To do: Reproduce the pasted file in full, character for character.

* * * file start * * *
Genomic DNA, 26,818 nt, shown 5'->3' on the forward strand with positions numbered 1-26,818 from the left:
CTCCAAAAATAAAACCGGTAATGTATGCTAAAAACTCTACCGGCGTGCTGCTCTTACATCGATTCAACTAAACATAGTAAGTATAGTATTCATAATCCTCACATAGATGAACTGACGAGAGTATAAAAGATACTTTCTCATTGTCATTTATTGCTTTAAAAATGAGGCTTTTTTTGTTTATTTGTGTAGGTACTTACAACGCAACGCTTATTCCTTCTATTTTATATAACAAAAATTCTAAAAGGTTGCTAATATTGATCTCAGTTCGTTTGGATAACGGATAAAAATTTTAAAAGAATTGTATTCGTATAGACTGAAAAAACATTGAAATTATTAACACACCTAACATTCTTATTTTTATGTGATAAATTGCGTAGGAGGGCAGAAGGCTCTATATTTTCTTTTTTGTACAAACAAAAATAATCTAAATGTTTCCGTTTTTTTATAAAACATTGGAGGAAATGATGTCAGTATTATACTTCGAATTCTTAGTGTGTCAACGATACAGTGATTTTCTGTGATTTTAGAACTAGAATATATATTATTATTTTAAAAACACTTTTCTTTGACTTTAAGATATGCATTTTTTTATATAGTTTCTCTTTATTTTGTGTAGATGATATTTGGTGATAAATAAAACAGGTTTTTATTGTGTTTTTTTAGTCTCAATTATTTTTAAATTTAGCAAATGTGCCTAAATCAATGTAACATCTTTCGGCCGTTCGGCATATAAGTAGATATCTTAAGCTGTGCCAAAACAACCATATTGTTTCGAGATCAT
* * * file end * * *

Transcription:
Genomic DNA, 26,818 nt, shown 5'->3' on the forward strand with positions numbered 1-26,818 from the left:
CTCCAAAAATAAAACCGGTAATGTATGCTAAAAACTCTACCGGCGTGCTGCTCTTACATCGATTCAACTAAACATAGTAAGTATAGTATTCATAATCCTCACATAGATGAACTGACGAGAGTATAAAAGATACTTTCTCATTGTCATTTATTGCTTTAAAAATGAGGCTTTTTTTGTTTATTTGTGTAGGTACTTACAACGCAACGCTTATTCCTTCTATTTTATATAACAAAAATTCTAAAAGGTTGCTAATATTGATCTCAGTTCGTTTGGATAACGGATAAAAATTTTAAAAGAATTGTATTCGTATAGACTGAAAAAACATTGAAATTATTAACACACCTAACATTCTTATTTTTATGTGATAAATTGCGTAGGAGGGCAGAAGGCTCTATATTTTCTTTTTTGTACAAACAAAAATAATCTAAATGTTTCCGTTTTTTTATAAAACATTGGAGGAAATGATGTCAGTATTATACTTCGAATTCTTAGTGTGTCAACGATACAGTGATTTTCTGTGATTTTAGAACTAGAATATATATTATTATTTTAAAAACACTTTTCTTTGACTTTAAGATATGCATTTTTTTATATAGTTTCTCTTTATTTTGTGTAGATGATATTTGGTGATAAATAAAACAGGTTTTTATTGTGTTTTTTTAGTCTCAATTATTTTTAAATTTAGCAAATGTGCCTAAATCAATGTAACATCTTTCGGCCGTTCGGCATATAAGTAGATATCTTAAGCTGTGCCAAAACAACCATATTGTTTCGAGATCAT